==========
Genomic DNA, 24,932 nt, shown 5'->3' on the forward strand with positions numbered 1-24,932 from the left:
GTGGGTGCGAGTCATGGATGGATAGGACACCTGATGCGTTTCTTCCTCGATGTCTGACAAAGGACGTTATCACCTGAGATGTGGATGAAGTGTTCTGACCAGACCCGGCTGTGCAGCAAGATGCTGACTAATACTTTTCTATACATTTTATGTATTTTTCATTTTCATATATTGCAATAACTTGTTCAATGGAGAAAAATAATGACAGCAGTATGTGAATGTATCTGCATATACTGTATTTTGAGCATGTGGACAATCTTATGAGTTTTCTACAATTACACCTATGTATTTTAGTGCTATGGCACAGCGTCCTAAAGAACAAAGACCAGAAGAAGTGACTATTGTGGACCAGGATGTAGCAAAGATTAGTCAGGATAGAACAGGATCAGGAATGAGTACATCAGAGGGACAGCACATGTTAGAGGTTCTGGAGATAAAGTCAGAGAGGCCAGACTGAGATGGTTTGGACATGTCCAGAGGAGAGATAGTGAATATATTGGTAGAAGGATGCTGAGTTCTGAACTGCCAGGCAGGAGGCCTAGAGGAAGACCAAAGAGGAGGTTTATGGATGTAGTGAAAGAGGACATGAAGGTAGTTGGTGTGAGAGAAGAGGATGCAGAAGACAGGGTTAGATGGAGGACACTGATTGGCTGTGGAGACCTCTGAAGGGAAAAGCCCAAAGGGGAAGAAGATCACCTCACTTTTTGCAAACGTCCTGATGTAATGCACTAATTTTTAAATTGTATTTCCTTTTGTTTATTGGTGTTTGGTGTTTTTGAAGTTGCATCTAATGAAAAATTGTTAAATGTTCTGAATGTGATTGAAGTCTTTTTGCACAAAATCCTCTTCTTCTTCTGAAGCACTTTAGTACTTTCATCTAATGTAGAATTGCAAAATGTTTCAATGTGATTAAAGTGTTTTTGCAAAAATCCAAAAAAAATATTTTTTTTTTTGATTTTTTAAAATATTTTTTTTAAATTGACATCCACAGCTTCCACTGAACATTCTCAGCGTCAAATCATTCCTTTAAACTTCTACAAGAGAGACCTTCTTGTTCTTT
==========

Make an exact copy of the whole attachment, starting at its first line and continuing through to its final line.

Genomic DNA, 24,932 nt, shown 5'->3' on the forward strand with positions numbered 1-24,932 from the left:
GTGGGTGCGAGTCATGGATGGATAGGACACCTGATGCGTTTCTTCCTCGATGTCTGACAAAGGACGTTATCACCTGAGATGTGGATGAAGTGTTCTGACCAGACCCGGCTGTGCAGCAAGATGCTGACTAATACTTTTCTATACATTTTATGTATTTTTCATTTTCATATATTGCAATAACTTGTTCAATGGAGAAAAATAATGACAGCAGTATGTGAATGTATCTGCATATACTGTATTTTGAGCATGTGGACAATCTTATGAGTTTTCTACAATTACACCTATGTATTTTAGTGCTATGGCACAGCGTCCTAAAGAACAAAGACCAGAAGAAGTGACTATTGTGGACCAGGATGTAGCAAAGATTAGTCAGGATAGAACAGGATCAGGAATGAGTACATCAGAGGGACAGCACATGTTAGAGGTTCTGGAGATAAAGTCAGAGAGGCCAGACTGAGATGGTTTGGACATGTCCAGAGGAGAGATAGTGAATATATTGGTAGAAGGATGCTGAGTTCTGAACTGCCAGGCAGGAGGCCTAGAGGAAGACCAAAGAGGAGGTTTATGGATGTAGTGAAAGAGGACATGAAGGTAGTTGGTGTGAGAGAAGAGGATGCAGAAGACAGGGTTAGATGGAGGACACTGATTGGCTGTGGAGACCTCTGAAGGGAAAAGCCCAAAGGGGAAGAAGATCACCTCACTTTTTGCAAACGTCCTGATGTAATGCACTAATTTTTAAATTGTATTTCCTTTTGTTTATTGGTGTTTGGTGTTTTTGAAGTTGCATCTAATGAAAAATTGTTAAATGTTCTGAATGTGATTGAAGTCTTTTTGCACAAAATCCTCTTCTTCTTCTGAAGCACTTTAGTACTTTCATCTAATGTAGAATTGCAAAATGTTTCAATGTGATTAAAGTGTTTTTGCAAAAATCCAAAAAAAATATTTTTTTTTTTGATTTTTTAAAATATTTTTTTTAAATTGACATCCACAGCTTCCACTGAACATTCTCAGCGTCAAATCATTCCTTTAAACTTCTACAAGAGAGACCTTCTTGTTCTTT